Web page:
Part 3

How is playing live and writing music in the studio connected? What do you achieve and draw from each experience personally? How do you see the relationship between improvisation and composition in this regard?

For a while I missed the connection. I thought of making music as its own process, I thought it was self-sufficient. I’d make something I thought would please this or that DJ, that would fit this or that label or platform. But then I realised I didn’t play much of my own music, and when I did, it wouldn’t fit in with the rest of what I actually liked to play. It’s not very easy to develop a balance between fitting in with things you play and being original at the same time, and that’s where I think lies the formula of success.

I also think it’s essential to be able to play your own music, I feel much happier and whole nowadays, playing mostly my own music. I may have become a less knowledgeable DJ, but in turn I’ve become a better producer. I like being able to just go and make something specific for a moment in my DJ sets, that I know requires a certain quality or element to it, rather than buying stuff for that same purpose. I think both activities feed off each other, and the whole point of making dance music is to make people dance, and to know how to do it is to understand both reasonably well.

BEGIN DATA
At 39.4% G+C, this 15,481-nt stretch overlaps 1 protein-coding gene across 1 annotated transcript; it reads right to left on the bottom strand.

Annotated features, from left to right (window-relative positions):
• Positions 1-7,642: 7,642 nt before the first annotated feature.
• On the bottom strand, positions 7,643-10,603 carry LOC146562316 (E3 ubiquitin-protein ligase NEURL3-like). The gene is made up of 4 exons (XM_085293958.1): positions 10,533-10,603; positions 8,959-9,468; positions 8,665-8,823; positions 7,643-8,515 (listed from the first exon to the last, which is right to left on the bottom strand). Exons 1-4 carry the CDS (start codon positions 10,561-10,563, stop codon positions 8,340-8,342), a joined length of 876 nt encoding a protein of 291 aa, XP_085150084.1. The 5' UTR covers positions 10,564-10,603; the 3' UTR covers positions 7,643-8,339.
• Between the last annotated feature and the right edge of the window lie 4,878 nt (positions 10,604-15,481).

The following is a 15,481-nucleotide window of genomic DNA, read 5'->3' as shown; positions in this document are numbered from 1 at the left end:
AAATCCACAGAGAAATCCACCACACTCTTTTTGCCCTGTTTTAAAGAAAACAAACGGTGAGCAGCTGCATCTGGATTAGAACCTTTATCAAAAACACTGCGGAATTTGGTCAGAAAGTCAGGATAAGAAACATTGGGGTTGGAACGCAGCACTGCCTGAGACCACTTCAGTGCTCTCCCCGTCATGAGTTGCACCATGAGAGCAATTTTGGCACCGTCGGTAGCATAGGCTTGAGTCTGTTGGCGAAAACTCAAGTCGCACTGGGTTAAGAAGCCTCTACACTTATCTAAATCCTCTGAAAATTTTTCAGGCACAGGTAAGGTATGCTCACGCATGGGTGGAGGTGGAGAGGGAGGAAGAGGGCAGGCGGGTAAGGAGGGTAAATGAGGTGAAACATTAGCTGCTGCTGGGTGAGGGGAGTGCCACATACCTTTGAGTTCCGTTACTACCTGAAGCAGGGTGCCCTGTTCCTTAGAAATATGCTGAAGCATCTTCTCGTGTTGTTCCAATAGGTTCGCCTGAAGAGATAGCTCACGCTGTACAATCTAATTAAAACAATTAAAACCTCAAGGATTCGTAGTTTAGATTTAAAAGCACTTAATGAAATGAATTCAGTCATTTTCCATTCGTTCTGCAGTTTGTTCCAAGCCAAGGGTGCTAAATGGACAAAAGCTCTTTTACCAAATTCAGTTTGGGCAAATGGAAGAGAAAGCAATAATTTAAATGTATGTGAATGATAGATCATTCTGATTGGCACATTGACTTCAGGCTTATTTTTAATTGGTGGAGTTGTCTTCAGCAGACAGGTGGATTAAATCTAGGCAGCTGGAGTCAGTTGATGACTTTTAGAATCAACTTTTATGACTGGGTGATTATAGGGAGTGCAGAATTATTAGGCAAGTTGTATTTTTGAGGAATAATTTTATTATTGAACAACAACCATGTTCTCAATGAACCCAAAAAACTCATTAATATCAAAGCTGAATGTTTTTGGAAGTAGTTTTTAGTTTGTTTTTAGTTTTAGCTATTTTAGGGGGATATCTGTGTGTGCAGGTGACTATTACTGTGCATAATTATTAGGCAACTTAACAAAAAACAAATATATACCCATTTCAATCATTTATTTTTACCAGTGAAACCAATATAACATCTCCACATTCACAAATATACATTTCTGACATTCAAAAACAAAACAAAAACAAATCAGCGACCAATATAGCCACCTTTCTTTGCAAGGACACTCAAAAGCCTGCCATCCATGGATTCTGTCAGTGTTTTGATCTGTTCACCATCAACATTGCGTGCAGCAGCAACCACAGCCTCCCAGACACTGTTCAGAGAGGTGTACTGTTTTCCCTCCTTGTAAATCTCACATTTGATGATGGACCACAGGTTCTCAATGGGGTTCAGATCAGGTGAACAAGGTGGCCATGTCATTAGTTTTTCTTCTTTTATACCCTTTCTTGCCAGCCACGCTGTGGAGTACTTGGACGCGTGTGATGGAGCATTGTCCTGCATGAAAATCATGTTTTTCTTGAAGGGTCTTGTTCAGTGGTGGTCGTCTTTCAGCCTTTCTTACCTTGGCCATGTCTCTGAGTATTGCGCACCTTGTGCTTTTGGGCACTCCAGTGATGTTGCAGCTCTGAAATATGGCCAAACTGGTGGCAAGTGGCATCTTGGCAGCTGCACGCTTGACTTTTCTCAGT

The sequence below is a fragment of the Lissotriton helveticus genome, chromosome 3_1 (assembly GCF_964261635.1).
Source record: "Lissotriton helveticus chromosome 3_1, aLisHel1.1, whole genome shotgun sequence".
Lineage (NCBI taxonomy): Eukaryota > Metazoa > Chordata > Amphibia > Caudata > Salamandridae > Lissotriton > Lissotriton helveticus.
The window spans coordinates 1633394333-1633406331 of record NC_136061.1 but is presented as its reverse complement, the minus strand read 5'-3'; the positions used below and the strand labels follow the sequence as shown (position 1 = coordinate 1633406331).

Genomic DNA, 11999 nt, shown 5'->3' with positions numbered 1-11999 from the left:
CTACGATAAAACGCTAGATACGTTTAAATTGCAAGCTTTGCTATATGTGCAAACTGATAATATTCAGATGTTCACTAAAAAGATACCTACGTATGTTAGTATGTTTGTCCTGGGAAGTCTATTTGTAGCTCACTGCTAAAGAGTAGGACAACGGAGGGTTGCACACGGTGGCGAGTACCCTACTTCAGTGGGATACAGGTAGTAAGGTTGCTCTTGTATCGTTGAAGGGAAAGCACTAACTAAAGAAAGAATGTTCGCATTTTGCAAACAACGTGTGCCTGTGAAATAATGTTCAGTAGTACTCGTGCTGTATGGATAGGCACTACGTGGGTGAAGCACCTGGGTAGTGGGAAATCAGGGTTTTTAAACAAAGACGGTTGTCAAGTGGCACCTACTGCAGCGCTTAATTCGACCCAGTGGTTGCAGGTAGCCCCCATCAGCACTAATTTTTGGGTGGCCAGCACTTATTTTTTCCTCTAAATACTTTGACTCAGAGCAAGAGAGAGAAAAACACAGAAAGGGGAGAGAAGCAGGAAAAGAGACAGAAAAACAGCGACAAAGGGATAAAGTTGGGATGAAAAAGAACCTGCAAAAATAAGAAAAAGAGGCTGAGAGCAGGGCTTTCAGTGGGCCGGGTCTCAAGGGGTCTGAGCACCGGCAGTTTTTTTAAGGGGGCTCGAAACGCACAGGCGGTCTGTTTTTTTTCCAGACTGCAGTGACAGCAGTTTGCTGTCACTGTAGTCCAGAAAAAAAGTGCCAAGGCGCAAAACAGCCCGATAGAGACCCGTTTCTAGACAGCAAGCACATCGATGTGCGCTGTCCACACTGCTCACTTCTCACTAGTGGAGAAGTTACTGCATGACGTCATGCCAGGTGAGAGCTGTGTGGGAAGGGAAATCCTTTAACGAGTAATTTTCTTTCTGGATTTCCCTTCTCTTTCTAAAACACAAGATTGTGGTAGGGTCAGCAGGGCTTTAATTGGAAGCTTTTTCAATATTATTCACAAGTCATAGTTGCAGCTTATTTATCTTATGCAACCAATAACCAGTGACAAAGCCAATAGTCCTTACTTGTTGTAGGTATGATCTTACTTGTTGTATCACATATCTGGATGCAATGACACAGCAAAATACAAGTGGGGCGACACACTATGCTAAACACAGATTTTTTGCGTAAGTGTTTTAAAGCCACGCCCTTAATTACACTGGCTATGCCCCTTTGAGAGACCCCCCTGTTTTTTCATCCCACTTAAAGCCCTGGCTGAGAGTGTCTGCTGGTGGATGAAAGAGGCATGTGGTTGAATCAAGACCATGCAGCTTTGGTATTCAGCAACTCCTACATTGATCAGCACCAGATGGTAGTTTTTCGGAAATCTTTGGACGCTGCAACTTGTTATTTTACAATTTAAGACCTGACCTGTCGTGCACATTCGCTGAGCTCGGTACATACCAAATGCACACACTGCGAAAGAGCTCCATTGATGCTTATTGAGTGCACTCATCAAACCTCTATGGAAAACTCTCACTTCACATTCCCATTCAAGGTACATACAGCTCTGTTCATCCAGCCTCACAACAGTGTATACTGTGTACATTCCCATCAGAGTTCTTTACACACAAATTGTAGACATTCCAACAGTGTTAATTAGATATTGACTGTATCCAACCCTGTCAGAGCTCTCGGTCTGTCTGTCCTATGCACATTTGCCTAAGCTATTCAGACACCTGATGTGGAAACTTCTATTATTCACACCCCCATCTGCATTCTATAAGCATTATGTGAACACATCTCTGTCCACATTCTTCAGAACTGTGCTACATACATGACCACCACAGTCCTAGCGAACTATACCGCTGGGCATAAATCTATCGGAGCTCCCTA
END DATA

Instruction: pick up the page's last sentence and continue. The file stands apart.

How do you see the relationship between the 'sound' aspects of music and the 'composition' aspects? How do you work with sound and timbre to meet certain production ideas and in which way can certain sounds already take on compositional qualities?

In my work flow both sound design and composition go hand in hand. I don’t think I can just jam without having the sounds in place. It’s hard to get musical ideas played down if they don’t correspond aesthetically to what was in my head in the first place. Maybe that’s something I had to develop being an engineer all these years, when I had to deliver a certain sound to match another person’s idea basically in real-time, in order to capture what was required.

I think it’s also something inherent with electronic music, it’s based off of sound design and micro-tuning and happy accidents. Lots of what we now consider ordinary, came from accidents from gear failure, gear limitations and so on, and to me that’s the beauty of electronic music in general, the freedom it gives us to explore textures and focus on frequencies rather than notes, as compositional tools.

Arrangement also plays a big part, working with minimal elements require a smart, dynamic use of them so things don’t get boring. I spend most of my time refining each timbre, I listen exhaustively to each part, I remove each offending frequency that can only be noticed after many listens. Sometimes, this process means changing the whole composition altogether, if I ultimately decide that it simply won’t work with a certain sound.

Our sense of hearing shares intriguing connections to other senses. From your experience, what are some of the most inspiring overlaps between different senses - and what do they tell us about the way our senses work? What happens to sound at its outermost borders?

I perceive music, and sound, as the source language, the essential most basic and true form of communication, between humans, and also nature. There’s no room for interpretation (or lack there of), it doesn’t rely on symbolism. Vibration, and energy, is essentially what everything is, and music is just that, so it speaks equally to everybody, even if you can’t hear, you experience it via the vibration.